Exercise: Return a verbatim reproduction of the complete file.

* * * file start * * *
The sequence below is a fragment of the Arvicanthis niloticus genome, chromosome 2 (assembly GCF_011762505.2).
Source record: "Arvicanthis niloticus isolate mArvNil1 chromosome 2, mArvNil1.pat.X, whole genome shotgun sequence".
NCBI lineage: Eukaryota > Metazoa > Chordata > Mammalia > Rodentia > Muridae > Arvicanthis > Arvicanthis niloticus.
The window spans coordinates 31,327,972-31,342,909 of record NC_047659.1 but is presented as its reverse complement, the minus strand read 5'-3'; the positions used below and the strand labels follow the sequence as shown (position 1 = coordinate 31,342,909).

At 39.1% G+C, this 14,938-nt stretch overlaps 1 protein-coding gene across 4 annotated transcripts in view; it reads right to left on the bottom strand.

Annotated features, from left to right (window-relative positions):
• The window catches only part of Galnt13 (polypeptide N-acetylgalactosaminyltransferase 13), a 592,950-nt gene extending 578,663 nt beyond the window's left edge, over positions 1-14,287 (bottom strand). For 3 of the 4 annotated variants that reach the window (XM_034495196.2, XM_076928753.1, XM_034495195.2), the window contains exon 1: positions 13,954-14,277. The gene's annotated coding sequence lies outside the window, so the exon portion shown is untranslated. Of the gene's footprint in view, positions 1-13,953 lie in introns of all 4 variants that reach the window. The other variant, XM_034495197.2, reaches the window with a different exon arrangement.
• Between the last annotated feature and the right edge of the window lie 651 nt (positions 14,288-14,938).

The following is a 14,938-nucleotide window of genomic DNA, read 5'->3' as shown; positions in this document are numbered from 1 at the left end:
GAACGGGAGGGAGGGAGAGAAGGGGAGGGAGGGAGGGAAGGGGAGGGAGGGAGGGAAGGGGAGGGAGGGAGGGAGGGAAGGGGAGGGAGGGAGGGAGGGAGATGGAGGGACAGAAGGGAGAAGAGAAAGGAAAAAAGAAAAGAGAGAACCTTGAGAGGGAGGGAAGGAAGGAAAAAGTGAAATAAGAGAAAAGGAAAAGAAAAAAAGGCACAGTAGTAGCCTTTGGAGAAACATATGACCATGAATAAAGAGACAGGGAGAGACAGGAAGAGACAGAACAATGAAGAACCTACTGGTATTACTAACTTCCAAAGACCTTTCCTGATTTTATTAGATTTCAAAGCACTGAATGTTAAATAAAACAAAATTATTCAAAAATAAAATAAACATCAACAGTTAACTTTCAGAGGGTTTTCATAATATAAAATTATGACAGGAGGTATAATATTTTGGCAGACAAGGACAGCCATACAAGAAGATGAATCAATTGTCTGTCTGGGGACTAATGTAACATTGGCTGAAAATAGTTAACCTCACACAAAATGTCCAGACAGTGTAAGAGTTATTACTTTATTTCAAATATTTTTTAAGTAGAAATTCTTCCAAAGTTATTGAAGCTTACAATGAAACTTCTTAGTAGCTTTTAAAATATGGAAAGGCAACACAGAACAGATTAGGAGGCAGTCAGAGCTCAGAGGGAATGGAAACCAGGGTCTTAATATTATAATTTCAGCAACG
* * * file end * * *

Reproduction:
The sequence below is a fragment of the Arvicanthis niloticus genome, chromosome 2 (assembly GCF_011762505.2).
Source record: "Arvicanthis niloticus isolate mArvNil1 chromosome 2, mArvNil1.pat.X, whole genome shotgun sequence".
NCBI lineage: Eukaryota > Metazoa > Chordata > Mammalia > Rodentia > Muridae > Arvicanthis > Arvicanthis niloticus.
The window spans coordinates 31,327,972-31,342,909 of record NC_047659.1 but is presented as its reverse complement, the minus strand read 5'-3'; the positions used below and the strand labels follow the sequence as shown (position 1 = coordinate 31,342,909).

At 39.1% G+C, this 14,938-nt stretch overlaps 1 protein-coding gene across 4 annotated transcripts in view; it reads right to left on the bottom strand.

Annotated features, from left to right (window-relative positions):
• The window catches only part of Galnt13 (polypeptide N-acetylgalactosaminyltransferase 13), a 592,950-nt gene extending 578,663 nt beyond the window's left edge, over positions 1-14,287 (bottom strand). For 3 of the 4 annotated variants that reach the window (XM_034495196.2, XM_076928753.1, XM_034495195.2), the window contains exon 1: positions 13,954-14,277. The gene's annotated coding sequence lies outside the window, so the exon portion shown is untranslated. Of the gene's footprint in view, positions 1-13,953 lie in introns of all 4 variants that reach the window. The other variant, XM_034495197.2, reaches the window with a different exon arrangement.
• Between the last annotated feature and the right edge of the window lie 651 nt (positions 14,288-14,938).

The following is a 14,938-nucleotide window of genomic DNA, read 5'->3' as shown; positions in this document are numbered from 1 at the left end:
GAACGGGAGGGAGGGAGAGAAGGGGAGGGAGGGAGGGAAGGGGAGGGAGGGAGGGAAGGGGAGGGAGGGAGGGAGGGAAGGGGAGGGAGGGAGGGAGGGAGATGGAGGGACAGAAGGGAGAAGAGAAAGGAAAAAAGAAAAGAGAGAACCTTGAGAGGGAGGGAAGGAAGGAAAAAGTGAAATAAGAGAAAAGGAAAAGAAAAAAAGGCACAGTAGTAGCCTTTGGAGAAACATATGACCATGAATAAAGAGACAGGGAGAGACAGGAAGAGACAGAACAATGAAGAACCTACTGGTATTACTAACTTCCAAAGACCTTTCCTGATTTTATTAGATTTCAAAGCACTGAATGTTAAATAAAACAAAATTATTCAAAAATAAAATAAACATCAACAGTTAACTTTCAGAGGGTTTTCATAATATAAAATTATGACAGGAGGTATAATATTTTGGCAGACAAGGACAGCCATACAAGAAGATGAATCAATTGTCTGTCTGGGGACTAATGTAACATTGGCTGAAAATAGTTAACCTCACACAAAATGTCCAGACAGTGTAAGAGTTATTACTTTATTTCAAATATTTTTTAAGTAGAAATTCTTCCAAAGTTATTGAAGCTTACAATGAAACTTCTTAGTAGCTTTTAAAATATGGAAAGGCAACACAGAACAGATTAGGAGGCAGTCAGAGCTCAGAGGGAATGGAAACCAGGGTCTTAATATTATAATTTCAGCAACG